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Stealth House: Now You See It, Now You Don’t

Bijl Architecture has renovated a family home using deliberate folds and geometric forms, obscuring the addition from the street while strategically opening it up to the back garden.

From a quiet and unassuming street in Sydney’s Hunters Hill the Stealth House, designed by Bijl Architecture, stands true to its namesake.

Maintaining the heritage charm of the original 1930s California bungalow at the front, the only indication of what lies beyond is a glimpse of a darkened steel roofline peeking above the traditional façade. Conceptually, the idea of ‘stealth’ drove the form and presentation within its suburban context. Director and Principal of Bijl Architecture, Melonie Bayl-Smith, explains the design thinking as being more than what first meets the eye. “It’s the idea of what you see and what you don’t see.”

The owners, Brad and Anthea, live in the home with their two teenage kids, and part of the brief was focused on making an efficient and flexible use of space – no more and no less than what is needed to live comfortably. The other was to emphasise the connection to the outdoors, where Brad could see his passion as a landscape designer come to life.

Stepping inside the house over the preserved vestibule, the true nature of the home’s extensive redesign comes to light. From the entrance hallway is a direct sightline to the back garden, bringing plenty of light and an instant connection to nature.

The front two bedrooms, which face out to the street, form part of the original dwelling, and where possible details such as cornicing have been restored. But that is where the old ends, and the new begins.

A large six-metre void over an angular staircase and hallway at the centre of the home offers an expansive spatial experience. Funnelling through the hallway into the main living spaces, the indoor/outdoor connection is amplified by a large semi-undercover outdoor area. Slightly sunken, the outdoor space sits level with the indoor living room yet has a seamless transition once the floor-to-ceiling glass doors fold back.

Concrete from the balcony above folds and wraps around, creating built-in seating that tapers out to a series of concrete blade garden steps. While not overused, concrete is a key material on this project. Melonie explains, “The landscape comes up and holds the house in a way where the concrete becomes an extension of the ground plane.”

Having the opportunity to be his own client with the landscaping, Brad designed a series of grassy levels encased in steel retainers. A major one of these rectangles encloses a large, existing tree (Willow Myrtle), which then sets out the rest of the yard, stepped in a way where the grassed platforms gently come down to meet the architecture.

Appearing to sit diagonally opposite the main house in the backyard is a self-contained cabana, where the angular roof form mimics the folding geometry of the main house. The result is a visual sense of flow and familiarity, while creating a point of interest. “These lines create a dynamic feel and train the eye to move in different places, making the space feel bigger,” shares Melonie. Functionally, the cabana includes a multi-use room and a bathroom, allowing it to be used as a self-contained guest house, or a separate office.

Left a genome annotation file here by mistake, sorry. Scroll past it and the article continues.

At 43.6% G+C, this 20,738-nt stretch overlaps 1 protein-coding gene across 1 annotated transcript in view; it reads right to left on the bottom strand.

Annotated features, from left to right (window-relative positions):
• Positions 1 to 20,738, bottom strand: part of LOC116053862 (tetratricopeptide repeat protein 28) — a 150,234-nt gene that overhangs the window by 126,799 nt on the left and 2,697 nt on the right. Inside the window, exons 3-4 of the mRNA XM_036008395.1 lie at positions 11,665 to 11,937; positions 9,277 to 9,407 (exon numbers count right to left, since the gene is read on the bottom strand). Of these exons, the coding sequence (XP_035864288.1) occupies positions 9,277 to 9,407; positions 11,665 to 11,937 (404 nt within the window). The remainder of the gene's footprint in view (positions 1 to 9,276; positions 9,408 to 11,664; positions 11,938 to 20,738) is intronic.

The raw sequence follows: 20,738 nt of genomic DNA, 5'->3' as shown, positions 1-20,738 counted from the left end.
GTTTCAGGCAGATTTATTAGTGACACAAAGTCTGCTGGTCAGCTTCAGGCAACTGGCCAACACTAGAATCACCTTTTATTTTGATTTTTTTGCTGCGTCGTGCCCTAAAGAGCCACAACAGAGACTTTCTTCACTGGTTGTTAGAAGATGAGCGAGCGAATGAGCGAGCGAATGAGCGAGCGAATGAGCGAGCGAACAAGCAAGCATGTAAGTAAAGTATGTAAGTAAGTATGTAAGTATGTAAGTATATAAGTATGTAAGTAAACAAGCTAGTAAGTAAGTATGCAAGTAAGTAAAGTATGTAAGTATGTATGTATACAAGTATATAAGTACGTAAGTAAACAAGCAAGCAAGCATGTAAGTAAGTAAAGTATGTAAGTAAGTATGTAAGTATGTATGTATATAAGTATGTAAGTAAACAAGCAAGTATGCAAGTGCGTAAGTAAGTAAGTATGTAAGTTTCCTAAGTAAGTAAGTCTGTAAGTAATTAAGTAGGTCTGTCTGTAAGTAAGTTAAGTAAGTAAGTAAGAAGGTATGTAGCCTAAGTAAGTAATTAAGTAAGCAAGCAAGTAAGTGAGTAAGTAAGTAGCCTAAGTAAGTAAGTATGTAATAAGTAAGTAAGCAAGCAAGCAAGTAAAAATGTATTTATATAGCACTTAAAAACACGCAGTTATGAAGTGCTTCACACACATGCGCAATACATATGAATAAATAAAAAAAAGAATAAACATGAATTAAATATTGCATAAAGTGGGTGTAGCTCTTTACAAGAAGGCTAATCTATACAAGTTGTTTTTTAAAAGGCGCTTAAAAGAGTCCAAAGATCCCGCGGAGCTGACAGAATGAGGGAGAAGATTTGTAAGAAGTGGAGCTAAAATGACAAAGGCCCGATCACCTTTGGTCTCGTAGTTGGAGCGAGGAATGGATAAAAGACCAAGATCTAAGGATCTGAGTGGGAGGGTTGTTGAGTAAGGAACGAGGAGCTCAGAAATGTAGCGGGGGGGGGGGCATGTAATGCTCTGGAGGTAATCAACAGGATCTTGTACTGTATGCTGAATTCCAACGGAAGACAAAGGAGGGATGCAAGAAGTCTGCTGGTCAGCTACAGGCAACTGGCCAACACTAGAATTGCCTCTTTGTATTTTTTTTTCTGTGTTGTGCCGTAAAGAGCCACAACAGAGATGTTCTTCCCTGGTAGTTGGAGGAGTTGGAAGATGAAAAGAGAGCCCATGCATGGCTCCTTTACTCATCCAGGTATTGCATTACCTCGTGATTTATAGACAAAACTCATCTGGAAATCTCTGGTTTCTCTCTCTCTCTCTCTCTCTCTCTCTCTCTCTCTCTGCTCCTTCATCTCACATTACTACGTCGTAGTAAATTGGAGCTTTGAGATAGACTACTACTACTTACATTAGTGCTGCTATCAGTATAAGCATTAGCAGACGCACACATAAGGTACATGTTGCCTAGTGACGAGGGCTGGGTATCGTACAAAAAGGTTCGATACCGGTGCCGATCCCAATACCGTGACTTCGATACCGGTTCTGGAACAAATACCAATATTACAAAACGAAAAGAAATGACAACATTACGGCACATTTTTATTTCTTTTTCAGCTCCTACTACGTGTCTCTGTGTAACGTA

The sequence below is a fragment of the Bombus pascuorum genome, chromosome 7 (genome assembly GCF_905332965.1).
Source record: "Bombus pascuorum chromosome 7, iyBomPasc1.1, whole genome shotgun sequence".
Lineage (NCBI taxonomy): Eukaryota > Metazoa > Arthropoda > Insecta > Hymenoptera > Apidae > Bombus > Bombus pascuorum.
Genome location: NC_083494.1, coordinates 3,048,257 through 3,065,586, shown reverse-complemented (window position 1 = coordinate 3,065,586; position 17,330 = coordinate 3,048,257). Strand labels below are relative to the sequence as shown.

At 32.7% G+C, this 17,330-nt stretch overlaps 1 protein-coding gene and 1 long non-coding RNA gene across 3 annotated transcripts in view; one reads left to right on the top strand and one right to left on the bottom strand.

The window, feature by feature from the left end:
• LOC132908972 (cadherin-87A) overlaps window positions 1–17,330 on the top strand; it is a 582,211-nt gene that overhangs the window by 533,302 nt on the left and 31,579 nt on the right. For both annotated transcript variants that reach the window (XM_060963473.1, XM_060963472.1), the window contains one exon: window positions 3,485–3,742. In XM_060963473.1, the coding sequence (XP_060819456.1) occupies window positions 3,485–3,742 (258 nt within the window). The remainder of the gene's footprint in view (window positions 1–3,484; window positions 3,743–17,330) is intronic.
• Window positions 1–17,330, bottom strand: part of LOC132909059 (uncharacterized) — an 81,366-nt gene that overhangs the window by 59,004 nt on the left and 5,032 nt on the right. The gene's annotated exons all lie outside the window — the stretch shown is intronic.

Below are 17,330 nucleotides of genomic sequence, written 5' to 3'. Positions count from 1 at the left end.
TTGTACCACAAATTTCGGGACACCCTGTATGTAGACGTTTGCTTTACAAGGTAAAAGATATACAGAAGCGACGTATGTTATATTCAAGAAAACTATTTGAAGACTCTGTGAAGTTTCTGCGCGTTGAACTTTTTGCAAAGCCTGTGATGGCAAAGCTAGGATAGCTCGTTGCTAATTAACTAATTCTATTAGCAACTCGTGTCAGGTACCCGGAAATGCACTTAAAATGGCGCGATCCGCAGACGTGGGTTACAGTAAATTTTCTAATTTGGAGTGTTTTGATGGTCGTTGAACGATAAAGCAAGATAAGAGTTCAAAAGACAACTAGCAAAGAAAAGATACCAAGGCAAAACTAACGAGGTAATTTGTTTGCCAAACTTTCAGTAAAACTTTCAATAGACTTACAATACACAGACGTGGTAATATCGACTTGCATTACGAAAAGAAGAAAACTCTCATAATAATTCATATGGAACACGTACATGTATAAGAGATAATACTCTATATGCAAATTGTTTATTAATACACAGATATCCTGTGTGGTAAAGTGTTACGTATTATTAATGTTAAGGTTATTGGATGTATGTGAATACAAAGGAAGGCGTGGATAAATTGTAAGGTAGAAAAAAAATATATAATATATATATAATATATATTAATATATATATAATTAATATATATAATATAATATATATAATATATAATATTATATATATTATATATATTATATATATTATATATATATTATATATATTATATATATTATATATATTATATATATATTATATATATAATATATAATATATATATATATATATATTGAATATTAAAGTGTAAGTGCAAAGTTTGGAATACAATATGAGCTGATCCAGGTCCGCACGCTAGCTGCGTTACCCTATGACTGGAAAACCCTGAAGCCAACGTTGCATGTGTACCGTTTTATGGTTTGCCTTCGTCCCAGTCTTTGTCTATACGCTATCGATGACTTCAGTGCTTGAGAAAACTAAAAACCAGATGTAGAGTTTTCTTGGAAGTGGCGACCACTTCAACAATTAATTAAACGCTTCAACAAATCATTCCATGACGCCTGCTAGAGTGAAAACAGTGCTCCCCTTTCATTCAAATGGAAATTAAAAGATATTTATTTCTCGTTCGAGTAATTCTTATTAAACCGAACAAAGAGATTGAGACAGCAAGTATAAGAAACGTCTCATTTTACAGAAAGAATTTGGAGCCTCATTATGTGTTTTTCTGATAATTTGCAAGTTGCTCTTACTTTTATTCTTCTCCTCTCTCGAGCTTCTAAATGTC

Flexibility has been brought into other spaces within the main house; a spare bedroom doubles as a games room, or a study, while a landing at the top of the stairs is a light-filled office space leading into the master suite. “Versatility is created by zoning spaces rather than making them prescriptive,” says Melonie.

The same type of dual purpose is evident in smaller details, such as a joinery piece that breaks up the kitchen and living spaces, while incorporating storage and a message board.

The main bedroom, walk-in robe, ensuite and study are positioned on the upper level, where the folded forms of the roofline punch their way through to the interior. Nowhere is this more apparent than in the blunt angles of the ensuite, where the complex folds intersect and tessellate to create faceted walls and ceiling.

Piercing through the roof is a skylight, the combination of angles making a series of what Melonie describes as “micro views” or visual prospects when relaxing in the freestanding bathtub.

There was a lot of “collaborating with builders on site” in order to translate the drawings accurately. “It doesn’t take much in the existing building for something not to be where you need it and all of sudden everything has to be changed,” shares Melonie. The same type of angles can be found in the bedroom – albeit lined in spotted gum timber – adding a soothing warmth and retreat-like quality to this private room.

Other touches of warmth can be seen scattered throughout the home with a collection of artworks acquired from travels to exotic places like Rwanda and Borneo.

Adding further charm throughout is a selection of quirky, designer lighting choices – another passion of Brad’s – which bring in an unexpected layer of personality. For example, hanging over the void in the stairwell is the eclectic ‘Torch Bunch S10’ by Established & Sons, and ‘Aplomb’ pendants in the kitchen by Foscarini.

While the heritage and character of the original dwelling interfaces respectfully with the street, essentially hiding in plain sight, it’s the contemporary interventions and personal elements that combine to make this home more than stealthy. From the lighting, furniture and art, to the modern landscaping and thoroughly modern folded forms, this is a truly unique home.

Bijl Architecture

Photography by Tom Ferguson

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